Rapid Atlantification along the Fram Strait at the beginning of the 20th century


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Gesine.Mollenhauer [ at ] awi.de

Abstract

The recent expansion of Atlantic waters into the Arctic Ocean represents undisputable evidence of the rapid changes occurring in this region. Understanding the past variability of this “Atlantification” is thus crucial in providing a longer perspective on the modern Arctic changes. Here, we reconstruct the history of Atlantification along the eastern Fram Strait during the past 800 years using precisely dated paleoceanographic records based on organic biomarkers and benthic foraminiferal data. Our results show rapid changes in water mass properties that com-menced in the early 20th century—several decades before the documented Atlantification by instrumental records. Comparison with regional records suggests a poleward expansion of subtropical waters since the end of the Little Ice Age in response to a rapid hydrographic reorganization in the North Atlantic. Understanding of this mechanism will require further investigations using climate model simulations.INTRODUCTIONClimate reconstructions of the Common Era are fundamental bench-marks to place human-induced changes into the context of natural climatic change (1, 2). This is particularly relevant for the Arctic, which is currently warming faster than any other region (3). Arctic warming has been associated with rapid sea ice decline and expan-sion of Atlantic waters (AWs) into the Arctic basin (4, 5) — a phenomenon commonly referred to as “Atlantification” (6). While in situ observations and satellite images provide high-resolution records of anomalies in water mass properties and sea ice since the 1930s and 1980s (4, 7–10), respectively, little is known about this phenomenon in pre- and early-industrial times. Because natural archives preserve evidence of past climate variability, they can offer a longer-term perspective on Atlantification in this region.The Fram Strait represents an important oceanographic gateway that allows the exchange of Arctic and AW masses (11). Low-resolution paleoceanographic records suggest that the summer temperatures of the AW inflow moving along the eastern Fram Strait may have increased before the instrumental record (12). Although this change in AW properties hints at a possible early sign of Atlantification, the lack of a reliable chronology for these records limits the integration with regional high-resolution proxy reconstructions to determine the physical mechanisms at play. Recently, it has been argued that the Atlantic subpolar gyre (SPG) has weakened since the 20th century (13). This, in turn, might have conditioned the water masses routed toward the Arctic. However, a survey of the recent literature shows that our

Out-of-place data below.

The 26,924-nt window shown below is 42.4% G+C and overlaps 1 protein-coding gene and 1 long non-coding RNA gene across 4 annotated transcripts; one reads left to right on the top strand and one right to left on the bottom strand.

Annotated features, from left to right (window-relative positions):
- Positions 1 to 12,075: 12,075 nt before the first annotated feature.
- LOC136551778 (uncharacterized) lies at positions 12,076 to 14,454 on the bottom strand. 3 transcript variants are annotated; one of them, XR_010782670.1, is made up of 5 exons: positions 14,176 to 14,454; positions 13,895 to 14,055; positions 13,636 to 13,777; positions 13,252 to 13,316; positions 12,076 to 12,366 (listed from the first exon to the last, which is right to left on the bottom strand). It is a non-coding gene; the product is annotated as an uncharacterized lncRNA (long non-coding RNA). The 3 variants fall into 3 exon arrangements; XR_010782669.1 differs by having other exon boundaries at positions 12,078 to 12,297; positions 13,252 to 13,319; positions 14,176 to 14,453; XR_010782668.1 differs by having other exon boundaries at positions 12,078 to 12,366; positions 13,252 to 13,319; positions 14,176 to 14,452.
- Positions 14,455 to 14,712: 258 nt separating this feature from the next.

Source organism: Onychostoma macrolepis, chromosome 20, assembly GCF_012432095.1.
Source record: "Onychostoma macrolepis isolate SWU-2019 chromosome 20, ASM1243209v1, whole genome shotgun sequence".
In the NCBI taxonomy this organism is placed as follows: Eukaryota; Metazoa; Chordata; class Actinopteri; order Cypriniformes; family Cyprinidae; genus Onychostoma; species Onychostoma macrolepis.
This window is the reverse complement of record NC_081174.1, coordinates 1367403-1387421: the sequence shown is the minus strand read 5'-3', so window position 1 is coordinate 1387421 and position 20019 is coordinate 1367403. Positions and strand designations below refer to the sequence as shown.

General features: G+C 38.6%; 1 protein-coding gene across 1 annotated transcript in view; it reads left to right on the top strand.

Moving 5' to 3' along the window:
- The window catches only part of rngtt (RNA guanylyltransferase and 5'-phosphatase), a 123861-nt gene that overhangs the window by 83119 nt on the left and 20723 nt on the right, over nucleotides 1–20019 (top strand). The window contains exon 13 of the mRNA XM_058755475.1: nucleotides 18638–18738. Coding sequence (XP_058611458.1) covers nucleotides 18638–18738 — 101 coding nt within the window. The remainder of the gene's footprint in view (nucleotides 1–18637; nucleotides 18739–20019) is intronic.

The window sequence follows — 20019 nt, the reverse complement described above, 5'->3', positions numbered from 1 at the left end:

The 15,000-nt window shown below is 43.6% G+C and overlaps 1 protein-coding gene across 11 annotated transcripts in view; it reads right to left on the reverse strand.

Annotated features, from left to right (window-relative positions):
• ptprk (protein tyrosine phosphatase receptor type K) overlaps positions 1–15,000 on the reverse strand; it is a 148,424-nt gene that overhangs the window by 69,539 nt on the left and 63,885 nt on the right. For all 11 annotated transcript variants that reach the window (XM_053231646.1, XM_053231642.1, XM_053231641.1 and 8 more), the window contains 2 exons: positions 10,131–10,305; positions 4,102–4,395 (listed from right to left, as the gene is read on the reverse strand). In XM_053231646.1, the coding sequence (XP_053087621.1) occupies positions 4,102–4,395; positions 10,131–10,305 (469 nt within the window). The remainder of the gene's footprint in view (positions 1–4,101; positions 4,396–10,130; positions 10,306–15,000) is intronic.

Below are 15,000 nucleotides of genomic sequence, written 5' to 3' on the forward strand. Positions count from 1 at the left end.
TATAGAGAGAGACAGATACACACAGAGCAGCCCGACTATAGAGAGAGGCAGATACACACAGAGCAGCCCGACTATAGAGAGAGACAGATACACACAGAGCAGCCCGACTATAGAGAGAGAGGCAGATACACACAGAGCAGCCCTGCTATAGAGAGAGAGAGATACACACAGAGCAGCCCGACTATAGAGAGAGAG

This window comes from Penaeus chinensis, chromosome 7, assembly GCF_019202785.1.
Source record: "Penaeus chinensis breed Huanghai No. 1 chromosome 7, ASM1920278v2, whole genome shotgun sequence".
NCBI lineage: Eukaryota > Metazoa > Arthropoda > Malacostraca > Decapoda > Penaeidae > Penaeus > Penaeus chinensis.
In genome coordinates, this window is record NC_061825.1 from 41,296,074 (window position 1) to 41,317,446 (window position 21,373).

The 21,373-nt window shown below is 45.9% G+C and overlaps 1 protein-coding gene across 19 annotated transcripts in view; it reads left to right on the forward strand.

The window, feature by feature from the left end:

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Helmholtz Cross Cutting Activity (2021-2027)
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Peer-reviewed, Web of Science / Scopus
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Published
Eprint ID
55404
DOI 10.1126/sciadv.abj2946

Cite as
Tesi, T. , Muschitiello, F. , Mollenhauer, G. , Miserocchi, S. , Langone, L. , Ceccarelli, C. , Panieri, G. , Chiggiato, J. , Nogarotto, A. , Hefter, J. , Ingrosso, G. , Giglio, F. , Giordano, P. and Capotondi, L. (2021): Rapid Atlantification along the Fram Strait at the beginning of the 20th century , Science Advances, 7 (48) . doi: 10.1126/sciadv.abj2946


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